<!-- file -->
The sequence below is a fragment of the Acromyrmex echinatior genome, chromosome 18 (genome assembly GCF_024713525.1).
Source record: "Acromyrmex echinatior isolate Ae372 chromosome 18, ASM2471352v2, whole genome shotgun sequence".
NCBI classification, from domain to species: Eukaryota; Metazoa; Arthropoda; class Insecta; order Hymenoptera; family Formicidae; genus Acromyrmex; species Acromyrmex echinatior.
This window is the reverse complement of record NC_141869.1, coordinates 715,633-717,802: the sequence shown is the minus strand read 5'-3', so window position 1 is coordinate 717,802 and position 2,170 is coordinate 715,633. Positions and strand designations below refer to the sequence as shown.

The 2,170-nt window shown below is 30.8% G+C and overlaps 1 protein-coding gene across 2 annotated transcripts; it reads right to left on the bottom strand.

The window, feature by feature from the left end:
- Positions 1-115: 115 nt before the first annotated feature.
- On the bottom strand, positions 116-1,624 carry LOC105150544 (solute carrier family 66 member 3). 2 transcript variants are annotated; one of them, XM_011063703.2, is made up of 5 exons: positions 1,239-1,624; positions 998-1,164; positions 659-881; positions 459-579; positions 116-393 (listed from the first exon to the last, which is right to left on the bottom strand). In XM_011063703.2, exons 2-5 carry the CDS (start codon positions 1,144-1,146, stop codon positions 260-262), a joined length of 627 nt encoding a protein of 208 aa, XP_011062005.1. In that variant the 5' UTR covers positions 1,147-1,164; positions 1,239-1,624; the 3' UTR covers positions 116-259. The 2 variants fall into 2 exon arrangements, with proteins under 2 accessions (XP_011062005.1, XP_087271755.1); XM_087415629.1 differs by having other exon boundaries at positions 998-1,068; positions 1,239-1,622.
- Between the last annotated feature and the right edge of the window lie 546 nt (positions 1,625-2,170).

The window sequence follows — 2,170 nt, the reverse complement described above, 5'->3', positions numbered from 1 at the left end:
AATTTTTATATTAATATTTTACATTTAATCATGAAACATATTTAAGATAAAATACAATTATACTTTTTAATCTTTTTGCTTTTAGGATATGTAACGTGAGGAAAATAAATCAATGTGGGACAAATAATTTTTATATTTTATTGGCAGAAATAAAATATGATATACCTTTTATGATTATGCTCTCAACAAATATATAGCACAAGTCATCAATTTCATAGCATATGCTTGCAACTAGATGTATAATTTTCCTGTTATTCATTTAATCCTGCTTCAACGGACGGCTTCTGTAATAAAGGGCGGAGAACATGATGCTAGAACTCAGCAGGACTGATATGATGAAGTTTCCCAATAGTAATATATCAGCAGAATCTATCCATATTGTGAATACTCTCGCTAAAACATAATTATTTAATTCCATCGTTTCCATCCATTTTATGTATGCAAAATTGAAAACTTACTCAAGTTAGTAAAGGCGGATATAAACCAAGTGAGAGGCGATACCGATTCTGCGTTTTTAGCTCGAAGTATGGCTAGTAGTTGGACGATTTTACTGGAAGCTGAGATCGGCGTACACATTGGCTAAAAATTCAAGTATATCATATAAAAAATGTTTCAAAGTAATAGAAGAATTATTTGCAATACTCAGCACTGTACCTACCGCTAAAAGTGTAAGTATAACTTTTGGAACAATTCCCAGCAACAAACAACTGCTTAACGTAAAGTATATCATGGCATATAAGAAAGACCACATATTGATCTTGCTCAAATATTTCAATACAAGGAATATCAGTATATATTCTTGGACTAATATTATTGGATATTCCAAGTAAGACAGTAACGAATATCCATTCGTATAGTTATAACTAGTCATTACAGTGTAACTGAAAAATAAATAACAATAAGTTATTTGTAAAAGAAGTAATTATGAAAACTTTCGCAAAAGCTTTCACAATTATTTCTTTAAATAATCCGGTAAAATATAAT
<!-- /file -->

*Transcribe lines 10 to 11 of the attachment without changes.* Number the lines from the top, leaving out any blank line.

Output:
The window sequence follows — 2,170 nt, the reverse complement described above, 5'->3', positions numbered from 1 at the left end:
AATTTTTATATTAATATTTTACATTTAATCATGAAACATATTTAAGATAAAATACAATTATACTTTTTAATCTTTTTGCTTTTAGGATATGTAACGTGAGGAAAATAAATCAATGTGGGACAAATAATTTTTATATTTTATTGGCAGAAATAAAATATGATATACCTTTTATGATTATGCTCTCAACAAATATATAGCACAAGTCATCAATTTCATAGCATATGCTTGCAACTAGATGTATAATTTTCCTGTTATTCATTTAATCCTGCTTCAACGGACGGCTTCTGTAATAAAGGGCGGAGAACATGATGCTAGAACTCAGCAGGACTGATATGATGAAGTTTCCCAATAGTAATATATCAGCAGAATCTATCCATATTGTGAATACTCTCGCTAAAACATAATTATTTAATTCCATCGTTTCCATCCATTTTATGTATGCAAAATTGAAAACTTACTCAAGTTAGTAAAGGCGGATATAAACCAAGTGAGAGGCGATACCGATTCTGCGTTTTTAGCTCGAAGTATGGCTAGTAGTTGGACGATTTTACTGGAAGCTGAGATCGGCGTACACATTGGCTAAAAATTCAAGTATATCATATAAAAAATGTTTCAAAGTAATAGAAGAATTATTTGCAATACTCAGCACTGTACCTACCGCTAAAAGTGTAAGTATAACTTTTGGAACAATTCCCAGCAACAAACAACTGCTTAACGTAAAGTATATCATGGCATATAAGAAAGACCACATATTGATCTTGCTCAAATATTTCAATACAAGGAATATCAGTATATATTCTTGGACTAATATTATTGGATATTCCAAGTAAGACAGTAACGAATATCCATTCGTATAGTTATAACTAGTCATTACAGTGTAACTGAAAAATAAATAACAATAAGTTATTTGTAAAAGAAGTAATTATGAAAACTTTCGCAAAAGCTTTCACAATTATTTCTTTAAATAATCCGGTAAAATATAAT